Do anyone else think he should put someone else on the catalog cover? Seems rather vain to always be in the ads and all over the catalog. Clean looking boards though.

  3. Lou Dawson July 11th, 2013 2:32 pm

    Well, the least he could do is not snowplow! (grin)

    As for vanity, I think it’s more about showing how involved Drake is in the process of making a good ski. It’s a different way of marketing, way more personal, but it seems to work.


  4. David B July 11th, 2013 4:47 pm

    I’d love to see the owner or CEO of every ski company smashing lines like Stephan does all over the world.

    What a great world that would be and imagine the surge in design.
    One thing Stephan is not and that is vain.

    As for the skis, well I loved ’em so much I now work for the company. A little bit like the poor man’s Remington.

    I ski the past 13 northern hemi seasons in Japan. I have skied many skis there over the seasons and some were diamonds others rocks. The change in my deep snow experience once I got on a DPS platform was marked. I am just having so much fun on them. At speed in any depth I can confidently put them anywhere I want. I’ve never skied tight trees so fast with so much confidence.

    Each model has it’s own character but the stoke is the same. Skiing is fun again and not just a job.

    That last line sounded a bit stale and bitter didn’t it. You get my drift, best job in the world.

    Cheers all.

  5. XXX_er July 12th, 2013 10:10 am

    2 seasons ago I got in on the 1st local group buy of DPS which means hand buddy the plastic, cha-ching and wait 2 months for the skis to show up. The carbon 112 is the only ski I ever owned where a random stranger came up to me to ask are they “are they worth it?”

    I usually buy skis used or on sale, so DPS seem to have that stoke/mystique going pretty good on all of us… me included

    yeah its a good ski and I got good service from DPS

  6. Mark W July 12th, 2013 6:12 pm

    The Spoon is endlessly intriguing to me. Would love to test ’em out.

  7. gerard July 13th, 2013 4:07 am

    as this is bc blog, to all the dps army out there, whats your binding choice, marker or dynafit ?? I dont see any dynafits in the catalogue.

  8. Frame July 13th, 2013 6:28 am

    I was trying to open the catalogue online at work, but it was taking too long, so I had to do some work… The DPS website though had some specials on, including marker, dynafit, plum and tele binders.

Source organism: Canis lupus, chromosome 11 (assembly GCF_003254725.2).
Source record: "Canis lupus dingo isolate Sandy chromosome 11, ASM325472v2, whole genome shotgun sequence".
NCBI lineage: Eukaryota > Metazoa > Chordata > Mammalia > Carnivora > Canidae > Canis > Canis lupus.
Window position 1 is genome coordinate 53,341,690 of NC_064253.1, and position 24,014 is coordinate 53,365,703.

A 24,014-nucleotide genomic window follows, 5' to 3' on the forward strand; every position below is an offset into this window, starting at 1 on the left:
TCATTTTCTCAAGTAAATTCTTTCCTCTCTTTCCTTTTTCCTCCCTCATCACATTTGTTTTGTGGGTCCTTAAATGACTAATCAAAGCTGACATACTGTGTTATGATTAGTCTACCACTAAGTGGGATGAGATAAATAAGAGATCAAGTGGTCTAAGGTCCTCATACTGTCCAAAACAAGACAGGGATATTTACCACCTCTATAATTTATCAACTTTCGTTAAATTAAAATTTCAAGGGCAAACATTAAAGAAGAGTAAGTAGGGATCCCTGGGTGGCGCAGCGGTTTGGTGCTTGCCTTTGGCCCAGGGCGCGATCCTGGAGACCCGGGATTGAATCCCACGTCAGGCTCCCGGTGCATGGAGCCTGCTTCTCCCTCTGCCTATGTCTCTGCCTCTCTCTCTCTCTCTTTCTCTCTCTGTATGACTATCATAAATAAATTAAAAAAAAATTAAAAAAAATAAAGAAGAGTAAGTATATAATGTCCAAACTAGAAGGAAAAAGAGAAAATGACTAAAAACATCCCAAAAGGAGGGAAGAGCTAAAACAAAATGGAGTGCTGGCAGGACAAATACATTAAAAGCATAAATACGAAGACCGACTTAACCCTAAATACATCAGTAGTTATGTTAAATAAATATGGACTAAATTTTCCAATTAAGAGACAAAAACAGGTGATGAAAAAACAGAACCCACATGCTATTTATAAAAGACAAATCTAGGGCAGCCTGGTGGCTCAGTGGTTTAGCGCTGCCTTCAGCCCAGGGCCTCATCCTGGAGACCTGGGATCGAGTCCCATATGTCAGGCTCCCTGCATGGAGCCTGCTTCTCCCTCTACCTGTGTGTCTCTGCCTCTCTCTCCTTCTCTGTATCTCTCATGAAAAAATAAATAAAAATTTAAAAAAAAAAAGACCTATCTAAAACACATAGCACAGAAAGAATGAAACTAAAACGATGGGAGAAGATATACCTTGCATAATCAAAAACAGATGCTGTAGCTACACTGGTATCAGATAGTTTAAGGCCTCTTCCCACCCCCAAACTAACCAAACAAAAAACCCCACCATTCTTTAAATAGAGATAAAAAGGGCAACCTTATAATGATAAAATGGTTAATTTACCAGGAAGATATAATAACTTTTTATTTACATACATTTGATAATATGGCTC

9. Lou Dawson July 13th, 2013 6:54 am

    Not that any of you guys need it (though perhaps your buddy with the DPS URL tattooed on his forehead is not around for reference), but apologies for forgetting to put a link to DPS in the blog post. I just added, it’s of course Lou

  10. Lou Dawson July 13th, 2013 6:58 am

    Gerard, that would simply depend on type of use. Dynafit and other tech bindings work well for hundreds of thousands of skiers all over the world, but the convenience of step-in offered by bindings such as Marker can not be denied, and they do have better shock absorption in the vertical release mode. Thing is, if you are human powered, once you ski with tech bindings it is very hard to go back. So beware of corrupting your otherwise balanced worldview (grin). Lou

  11. Rod July 13th, 2013 9:28 am

    Amazing what good pr dps has. I tried the 99 and 112, ski ok in untracked, not good in any other conditions.
    But I dont understand what people mean by”it’s easy to slarve”
    Every fat ski is easy to slarve and pivot in powder otherwise.
    I ski katanas in the resort and even though they are stiff and not much splay, I can still put them sideways in powder, or make any shape turns I want.

  12. Kevin Smith July 15th, 2013 8:26 am

    Gotta go with the pr dps. I also ski katanas and I do not have a problem with them either.